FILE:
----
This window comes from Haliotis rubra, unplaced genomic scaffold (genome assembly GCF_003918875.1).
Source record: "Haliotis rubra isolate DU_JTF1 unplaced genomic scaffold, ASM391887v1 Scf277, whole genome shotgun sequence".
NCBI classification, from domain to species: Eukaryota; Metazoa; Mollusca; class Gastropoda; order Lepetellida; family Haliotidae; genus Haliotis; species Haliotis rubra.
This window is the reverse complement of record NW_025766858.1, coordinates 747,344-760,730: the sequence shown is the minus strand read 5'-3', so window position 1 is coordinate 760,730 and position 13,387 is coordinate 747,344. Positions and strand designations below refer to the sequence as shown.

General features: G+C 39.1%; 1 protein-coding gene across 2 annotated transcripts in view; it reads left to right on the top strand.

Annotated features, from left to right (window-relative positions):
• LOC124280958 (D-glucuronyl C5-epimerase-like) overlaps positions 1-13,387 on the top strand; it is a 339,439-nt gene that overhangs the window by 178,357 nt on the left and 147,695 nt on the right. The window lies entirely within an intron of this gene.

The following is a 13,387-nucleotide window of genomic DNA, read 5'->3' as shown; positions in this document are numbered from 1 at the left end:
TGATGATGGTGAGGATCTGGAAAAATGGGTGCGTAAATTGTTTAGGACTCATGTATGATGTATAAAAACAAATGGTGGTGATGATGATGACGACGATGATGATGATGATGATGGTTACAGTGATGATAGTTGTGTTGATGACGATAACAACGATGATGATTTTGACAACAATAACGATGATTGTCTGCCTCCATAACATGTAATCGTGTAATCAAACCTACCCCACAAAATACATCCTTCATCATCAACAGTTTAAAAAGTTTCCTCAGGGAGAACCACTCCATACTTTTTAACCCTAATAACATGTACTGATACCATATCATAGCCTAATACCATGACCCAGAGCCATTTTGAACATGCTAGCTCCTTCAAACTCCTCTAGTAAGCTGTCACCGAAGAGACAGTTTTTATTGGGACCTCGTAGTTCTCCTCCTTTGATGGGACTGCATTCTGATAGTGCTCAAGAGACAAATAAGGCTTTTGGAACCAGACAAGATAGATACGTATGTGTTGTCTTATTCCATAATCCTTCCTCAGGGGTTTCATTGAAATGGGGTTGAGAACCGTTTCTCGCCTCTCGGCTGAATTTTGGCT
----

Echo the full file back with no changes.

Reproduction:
This window comes from Haliotis rubra, unplaced genomic scaffold (genome assembly GCF_003918875.1).
Source record: "Haliotis rubra isolate DU_JTF1 unplaced genomic scaffold, ASM391887v1 Scf277, whole genome shotgun sequence".
NCBI classification, from domain to species: Eukaryota; Metazoa; Mollusca; class Gastropoda; order Lepetellida; family Haliotidae; genus Haliotis; species Haliotis rubra.
This window is the reverse complement of record NW_025766858.1, coordinates 747,344-760,730: the sequence shown is the minus strand read 5'-3', so window position 1 is coordinate 760,730 and position 13,387 is coordinate 747,344. Positions and strand designations below refer to the sequence as shown.

General features: G+C 39.1%; 1 protein-coding gene across 2 annotated transcripts in view; it reads left to right on the top strand.

Annotated features, from left to right (window-relative positions):
• LOC124280958 (D-glucuronyl C5-epimerase-like) overlaps positions 1-13,387 on the top strand; it is a 339,439-nt gene that overhangs the window by 178,357 nt on the left and 147,695 nt on the right. The window lies entirely within an intron of this gene.

The following is a 13,387-nucleotide window of genomic DNA, read 5'->3' as shown; positions in this document are numbered from 1 at the left end:
TGATGATGGTGAGGATCTGGAAAAATGGGTGCGTAAATTGTTTAGGACTCATGTATGATGTATAAAAACAAATGGTGGTGATGATGATGACGACGATGATGATGATGATGATGGTTACAGTGATGATAGTTGTGTTGATGACGATAACAACGATGATGATTTTGACAACAATAACGATGATTGTCTGCCTCCATAACATGTAATCGTGTAATCAAACCTACCCCACAAAATACATCCTTCATCATCAACAGTTTAAAAAGTTTCCTCAGGGAGAACCACTCCATACTTTTTAACCCTAATAACATGTACTGATACCATATCATAGCCTAATACCATGACCCAGAGCCATTTTGAACATGCTAGCTCCTTCAAACTCCTCTAGTAAGCTGTCACCGAAGAGACAGTTTTTATTGGGACCTCGTAGTTCTCCTCCTTTGATGGGACTGCATTCTGATAGTGCTCAAGAGACAAATAAGGCTTTTGGAACCAGACAAGATAGATACGTATGTGTTGTCTTATTCCATAATCCTTCCTCAGGGGTTTCATTGAAATGGGGTTGAGAACCGTTTCTCGCCTCTCGGCTGAATTTTGGCT